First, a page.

Jan 12, 2010
Caydee Savinelli
 
Trials throughout the Midwest found that adding an insecticide to CRW-traited corn hybrids boosted yields. Even in diverse climates and with varying insect pressure, an insecticide increased corn yield in 85% of trials, with an average 10.9 bu/A yield increase.


Insecticides provide another mode of action to control CRW pressure, and they also control early-season pests like wireworm, cutworm and white grub, which aren’t controlled by traits alone.

 

Illinois growers deal with some of the most intense CRW pressure in the country. Results from local field trials (below) show that using an insecticide increased yields in 86% of trials, with an average increase of 11.5 bu/A.  With corn at $4/bu, these trials delivered an economic advantage 68% of the time.


In Iowa, insecticide applications increased yields in 100% of the trials, and created an economic advantage 75% of the time at $4/bu corn. On average, the insecticide application resulted in a 7.1 bu/A yield increase.


Results from Nebraska field trials were similar.  In 86% of trials, using an insecticide over traits increased yields, with an average increase of 5.7 bu/A.

Glyphosate-resistance spreading

Jan 08, 2010
Chuck Foresman

Glyphosate-resistance waterhemp lives in just over half of Missouri fields, according to Dr. Kevin Bradley, a weed scientist from the University of Missouri. During harvest of 2008, he collected weed seed across the state, and he evaluated that seed for glyphosate resistance in 2009.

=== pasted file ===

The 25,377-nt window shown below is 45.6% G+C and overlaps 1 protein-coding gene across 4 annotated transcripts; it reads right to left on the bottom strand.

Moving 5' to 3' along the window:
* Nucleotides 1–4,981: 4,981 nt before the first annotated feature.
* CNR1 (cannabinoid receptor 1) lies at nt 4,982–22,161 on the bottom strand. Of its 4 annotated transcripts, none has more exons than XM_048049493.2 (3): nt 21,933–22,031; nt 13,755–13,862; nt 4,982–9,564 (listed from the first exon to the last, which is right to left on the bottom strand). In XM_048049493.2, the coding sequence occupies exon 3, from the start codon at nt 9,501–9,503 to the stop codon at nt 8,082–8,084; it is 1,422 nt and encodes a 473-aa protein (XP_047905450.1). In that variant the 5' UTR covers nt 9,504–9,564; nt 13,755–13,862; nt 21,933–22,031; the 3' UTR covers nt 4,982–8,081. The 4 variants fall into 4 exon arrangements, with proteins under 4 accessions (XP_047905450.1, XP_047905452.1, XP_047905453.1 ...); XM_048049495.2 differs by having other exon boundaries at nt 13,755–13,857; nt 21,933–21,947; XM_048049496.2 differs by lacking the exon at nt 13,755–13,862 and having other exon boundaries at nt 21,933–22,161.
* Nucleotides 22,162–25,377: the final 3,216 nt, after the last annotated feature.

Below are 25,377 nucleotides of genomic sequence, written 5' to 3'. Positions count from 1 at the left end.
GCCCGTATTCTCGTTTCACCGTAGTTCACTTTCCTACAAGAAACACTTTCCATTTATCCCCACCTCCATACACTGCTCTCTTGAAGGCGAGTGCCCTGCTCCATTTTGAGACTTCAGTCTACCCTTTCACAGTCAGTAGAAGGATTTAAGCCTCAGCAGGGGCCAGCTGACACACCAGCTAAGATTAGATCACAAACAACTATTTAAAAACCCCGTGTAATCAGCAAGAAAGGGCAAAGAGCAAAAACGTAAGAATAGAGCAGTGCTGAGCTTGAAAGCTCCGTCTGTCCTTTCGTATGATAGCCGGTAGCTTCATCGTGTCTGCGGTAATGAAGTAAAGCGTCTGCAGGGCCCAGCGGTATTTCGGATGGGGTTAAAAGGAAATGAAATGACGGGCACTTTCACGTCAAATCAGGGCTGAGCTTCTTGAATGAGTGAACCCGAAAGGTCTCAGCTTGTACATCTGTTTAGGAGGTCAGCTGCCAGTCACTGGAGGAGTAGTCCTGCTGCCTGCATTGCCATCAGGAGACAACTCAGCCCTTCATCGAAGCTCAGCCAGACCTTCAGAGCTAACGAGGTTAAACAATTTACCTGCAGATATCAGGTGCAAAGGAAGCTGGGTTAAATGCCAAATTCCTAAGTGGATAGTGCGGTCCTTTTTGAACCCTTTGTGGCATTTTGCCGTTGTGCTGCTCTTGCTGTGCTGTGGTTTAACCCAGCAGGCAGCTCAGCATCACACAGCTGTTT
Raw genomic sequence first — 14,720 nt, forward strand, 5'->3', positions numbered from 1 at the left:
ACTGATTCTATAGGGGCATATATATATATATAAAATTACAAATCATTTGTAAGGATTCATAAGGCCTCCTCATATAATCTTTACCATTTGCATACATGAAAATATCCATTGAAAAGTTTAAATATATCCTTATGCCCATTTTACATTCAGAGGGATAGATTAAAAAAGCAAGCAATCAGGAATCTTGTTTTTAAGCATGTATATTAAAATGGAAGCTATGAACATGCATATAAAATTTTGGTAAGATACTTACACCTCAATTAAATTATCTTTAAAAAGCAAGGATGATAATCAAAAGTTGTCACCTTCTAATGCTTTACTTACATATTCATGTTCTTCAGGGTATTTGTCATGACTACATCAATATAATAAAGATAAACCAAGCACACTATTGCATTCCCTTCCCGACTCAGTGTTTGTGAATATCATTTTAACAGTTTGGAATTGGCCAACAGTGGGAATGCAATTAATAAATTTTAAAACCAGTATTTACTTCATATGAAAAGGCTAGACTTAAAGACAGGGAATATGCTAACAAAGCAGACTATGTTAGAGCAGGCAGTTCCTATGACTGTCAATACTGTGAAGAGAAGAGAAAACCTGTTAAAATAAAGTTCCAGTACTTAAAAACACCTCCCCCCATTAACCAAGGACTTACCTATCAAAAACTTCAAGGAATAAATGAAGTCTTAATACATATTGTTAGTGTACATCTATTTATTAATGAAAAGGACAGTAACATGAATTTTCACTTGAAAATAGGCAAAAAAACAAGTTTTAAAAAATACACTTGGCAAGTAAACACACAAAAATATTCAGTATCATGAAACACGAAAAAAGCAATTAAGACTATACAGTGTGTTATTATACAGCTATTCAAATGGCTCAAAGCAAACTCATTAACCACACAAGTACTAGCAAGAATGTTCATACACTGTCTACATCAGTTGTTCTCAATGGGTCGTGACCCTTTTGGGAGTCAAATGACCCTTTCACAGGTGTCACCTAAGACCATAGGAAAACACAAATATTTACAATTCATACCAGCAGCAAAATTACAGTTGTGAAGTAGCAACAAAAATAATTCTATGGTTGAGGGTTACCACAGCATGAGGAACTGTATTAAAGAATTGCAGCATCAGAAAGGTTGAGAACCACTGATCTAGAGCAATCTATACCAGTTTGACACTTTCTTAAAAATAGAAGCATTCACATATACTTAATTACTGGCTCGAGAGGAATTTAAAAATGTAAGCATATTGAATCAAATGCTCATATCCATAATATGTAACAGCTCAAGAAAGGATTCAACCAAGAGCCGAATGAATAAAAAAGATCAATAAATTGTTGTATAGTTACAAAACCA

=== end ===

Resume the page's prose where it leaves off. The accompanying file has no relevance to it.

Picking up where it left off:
Here are highlights from his study:
- Glyphosate-resistant waterhemp in the fields at harvest was found in 51% of the randomly sampled fields
- Of the fields with glyphosate-resistant waterhemp, 53% had no other weeds present
- Palmer pigweed and giant ragweed were added to the list of confirmed glyphosate-resistant weeds in Missouri
- Missouri has Palmer pigweed, a weed related to waterhemp, in places that Dr. Bradley didn’t know it lived

Check out his complete presentation from a weed science meeting for more details on this study.

Liquid CRW insecticide offers rebate, convenience

Jan 05, 2010
The 2009 growing season marked the second year growers were able to use a convenient liquid formulation of a reliable soil-applied insecticide. Growers across the Midwest report several advantages to the liquid option and its unique delivery system:
- Saves time
- Easier to load
- Makes treating refuge rows easy
- Controls insect pressure
This video compares liquid formulations to granular products. 

In addition, a rebate is available for those who add the John Deere application system to their planters.
Log In or Sign Up to comment

COMMENTS

Hot Links & Cool Tools

    •  
    •  
    •  
    •  
    •  
    •  

facebook twitter youtube View More>>
 
 
 
 
The Home Page of Agriculture
© 2014 Farm Journal, Inc. All Rights Reserved|Web site design and development by AmericanEagle.com|Site Map|Privacy Policy|Terms & Conditions